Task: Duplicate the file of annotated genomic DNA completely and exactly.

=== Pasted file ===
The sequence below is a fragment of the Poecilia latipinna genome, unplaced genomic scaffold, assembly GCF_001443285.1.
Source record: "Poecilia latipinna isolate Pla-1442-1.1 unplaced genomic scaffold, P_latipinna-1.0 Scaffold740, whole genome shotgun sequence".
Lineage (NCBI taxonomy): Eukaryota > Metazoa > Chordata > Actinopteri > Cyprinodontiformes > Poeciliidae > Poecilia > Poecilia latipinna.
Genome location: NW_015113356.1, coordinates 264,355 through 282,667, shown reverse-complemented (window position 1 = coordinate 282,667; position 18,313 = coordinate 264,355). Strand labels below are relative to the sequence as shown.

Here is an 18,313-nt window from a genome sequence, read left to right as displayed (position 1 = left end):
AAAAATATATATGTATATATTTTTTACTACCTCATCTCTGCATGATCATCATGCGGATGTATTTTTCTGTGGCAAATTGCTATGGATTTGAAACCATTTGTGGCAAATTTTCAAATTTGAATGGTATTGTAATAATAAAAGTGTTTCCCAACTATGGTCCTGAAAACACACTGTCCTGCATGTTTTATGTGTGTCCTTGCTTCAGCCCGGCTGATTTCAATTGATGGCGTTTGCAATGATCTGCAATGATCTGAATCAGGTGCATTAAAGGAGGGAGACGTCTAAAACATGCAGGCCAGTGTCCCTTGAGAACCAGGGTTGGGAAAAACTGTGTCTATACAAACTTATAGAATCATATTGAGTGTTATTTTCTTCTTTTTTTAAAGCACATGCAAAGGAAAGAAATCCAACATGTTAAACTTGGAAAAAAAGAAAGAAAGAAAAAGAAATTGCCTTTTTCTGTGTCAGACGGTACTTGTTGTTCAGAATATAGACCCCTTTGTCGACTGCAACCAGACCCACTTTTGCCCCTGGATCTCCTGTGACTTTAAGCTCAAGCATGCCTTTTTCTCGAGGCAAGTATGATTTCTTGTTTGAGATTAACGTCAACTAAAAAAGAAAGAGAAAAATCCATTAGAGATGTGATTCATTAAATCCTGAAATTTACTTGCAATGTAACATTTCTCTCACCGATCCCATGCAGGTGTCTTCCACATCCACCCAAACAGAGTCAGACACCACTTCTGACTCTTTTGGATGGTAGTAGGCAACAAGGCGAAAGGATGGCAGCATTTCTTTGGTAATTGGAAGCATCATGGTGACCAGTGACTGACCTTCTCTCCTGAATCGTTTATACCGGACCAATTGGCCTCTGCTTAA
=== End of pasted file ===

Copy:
The sequence below is a fragment of the Poecilia latipinna genome, unplaced genomic scaffold, assembly GCF_001443285.1.
Source record: "Poecilia latipinna isolate Pla-1442-1.1 unplaced genomic scaffold, P_latipinna-1.0 Scaffold740, whole genome shotgun sequence".
Lineage (NCBI taxonomy): Eukaryota > Metazoa > Chordata > Actinopteri > Cyprinodontiformes > Poeciliidae > Poecilia > Poecilia latipinna.
Genome location: NW_015113356.1, coordinates 264,355 through 282,667, shown reverse-complemented (window position 1 = coordinate 282,667; position 18,313 = coordinate 264,355). Strand labels below are relative to the sequence as shown.

Here is an 18,313-nt window from a genome sequence, read left to right as displayed (position 1 = left end):
AAAAATATATATGTATATATTTTTTACTACCTCATCTCTGCATGATCATCATGCGGATGTATTTTTCTGTGGCAAATTGCTATGGATTTGAAACCATTTGTGGCAAATTTTCAAATTTGAATGGTATTGTAATAATAAAAGTGTTTCCCAACTATGGTCCTGAAAACACACTGTCCTGCATGTTTTATGTGTGTCCTTGCTTCAGCCCGGCTGATTTCAATTGATGGCGTTTGCAATGATCTGCAATGATCTGAATCAGGTGCATTAAAGGAGGGAGACGTCTAAAACATGCAGGCCAGTGTCCCTTGAGAACCAGGGTTGGGAAAAACTGTGTCTATACAAACTTATAGAATCATATTGAGTGTTATTTTCTTCTTTTTTTAAAGCACATGCAAAGGAAAGAAATCCAACATGTTAAACTTGGAAAAAAAGAAAGAAAGAAAAAGAAATTGCCTTTTTCTGTGTCAGACGGTACTTGTTGTTCAGAATATAGACCCCTTTGTCGACTGCAACCAGACCCACTTTTGCCCCTGGATCTCCTGTGACTTTAAGCTCAAGCATGCCTTTTTCTCGAGGCAAGTATGATTTCTTGTTTGAGATTAACGTCAACTAAAAAAGAAAGAGAAAAATCCATTAGAGATGTGATTCATTAAATCCTGAAATTTACTTGCAATGTAACATTTCTCTCACCGATCCCATGCAGGTGTCTTCCACATCCACCCAAACAGAGTCAGACACCACTTCTGACTCTTTTGGATGGTAGTAGGCAACAAGGCGAAAGGATGGCAGCATTTCTTTGGTAATTGGAAGCATCATGGTGACCAGTGACTGACCTTCTCTCCTGAATCGTTTATACCGGACCAATTGGCCTCTGCTTAA